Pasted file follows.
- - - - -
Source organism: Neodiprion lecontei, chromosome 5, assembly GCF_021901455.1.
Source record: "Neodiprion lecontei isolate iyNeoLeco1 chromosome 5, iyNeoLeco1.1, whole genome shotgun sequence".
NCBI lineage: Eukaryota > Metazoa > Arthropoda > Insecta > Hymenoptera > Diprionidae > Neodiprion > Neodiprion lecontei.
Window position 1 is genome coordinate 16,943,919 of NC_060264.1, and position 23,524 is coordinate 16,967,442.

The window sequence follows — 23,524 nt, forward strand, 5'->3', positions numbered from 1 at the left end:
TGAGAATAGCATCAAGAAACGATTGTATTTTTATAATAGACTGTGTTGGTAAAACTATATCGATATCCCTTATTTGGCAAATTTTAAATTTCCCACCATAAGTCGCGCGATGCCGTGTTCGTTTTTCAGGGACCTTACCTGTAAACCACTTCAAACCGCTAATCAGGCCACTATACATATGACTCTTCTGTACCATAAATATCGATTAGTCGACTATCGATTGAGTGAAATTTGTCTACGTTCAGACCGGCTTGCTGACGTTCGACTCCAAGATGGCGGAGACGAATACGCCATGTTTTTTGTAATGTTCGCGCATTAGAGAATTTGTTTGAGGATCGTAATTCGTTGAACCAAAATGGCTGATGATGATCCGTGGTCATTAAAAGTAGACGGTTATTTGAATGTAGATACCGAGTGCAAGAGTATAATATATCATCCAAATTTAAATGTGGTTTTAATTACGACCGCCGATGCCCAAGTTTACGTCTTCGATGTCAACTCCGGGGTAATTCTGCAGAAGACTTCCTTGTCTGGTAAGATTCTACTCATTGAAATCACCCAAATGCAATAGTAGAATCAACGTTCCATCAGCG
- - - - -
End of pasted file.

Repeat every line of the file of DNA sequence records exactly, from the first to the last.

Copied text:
Source organism: Neodiprion lecontei, chromosome 5, assembly GCF_021901455.1.
Source record: "Neodiprion lecontei isolate iyNeoLeco1 chromosome 5, iyNeoLeco1.1, whole genome shotgun sequence".
NCBI lineage: Eukaryota > Metazoa > Arthropoda > Insecta > Hymenoptera > Diprionidae > Neodiprion > Neodiprion lecontei.
Window position 1 is genome coordinate 16,943,919 of NC_060264.1, and position 23,524 is coordinate 16,967,442.

The window sequence follows — 23,524 nt, forward strand, 5'->3', positions numbered from 1 at the left end:
TGAGAATAGCATCAAGAAACGATTGTATTTTTATAATAGACTGTGTTGGTAAAACTATATCGATATCCCTTATTTGGCAAATTTTAAATTTCCCACCATAAGTCGCGCGATGCCGTGTTCGTTTTTCAGGGACCTTACCTGTAAACCACTTCAAACCGCTAATCAGGCCACTATACATATGACTCTTCTGTACCATAAATATCGATTAGTCGACTATCGATTGAGTGAAATTTGTCTACGTTCAGACCGGCTTGCTGACGTTCGACTCCAAGATGGCGGAGACGAATACGCCATGTTTTTTGTAATGTTCGCGCATTAGAGAATTTGTTTGAGGATCGTAATTCGTTGAACCAAAATGGCTGATGATGATCCGTGGTCATTAAAAGTAGACGGTTATTTGAATGTAGATACCGAGTGCAAGAGTATAATATATCATCCAAATTTAAATGTGGTTTTAATTACGACCGCCGATGCCCAAGTTTACGTCTTCGATGTCAACTCCGGGGTAATTCTGCAGAAGACTTCCTTGTCTGGTAAGATTCTACTCATTGAAATCACCCAAATGCAATAGTAGAATCAACGTTCCATCAGCG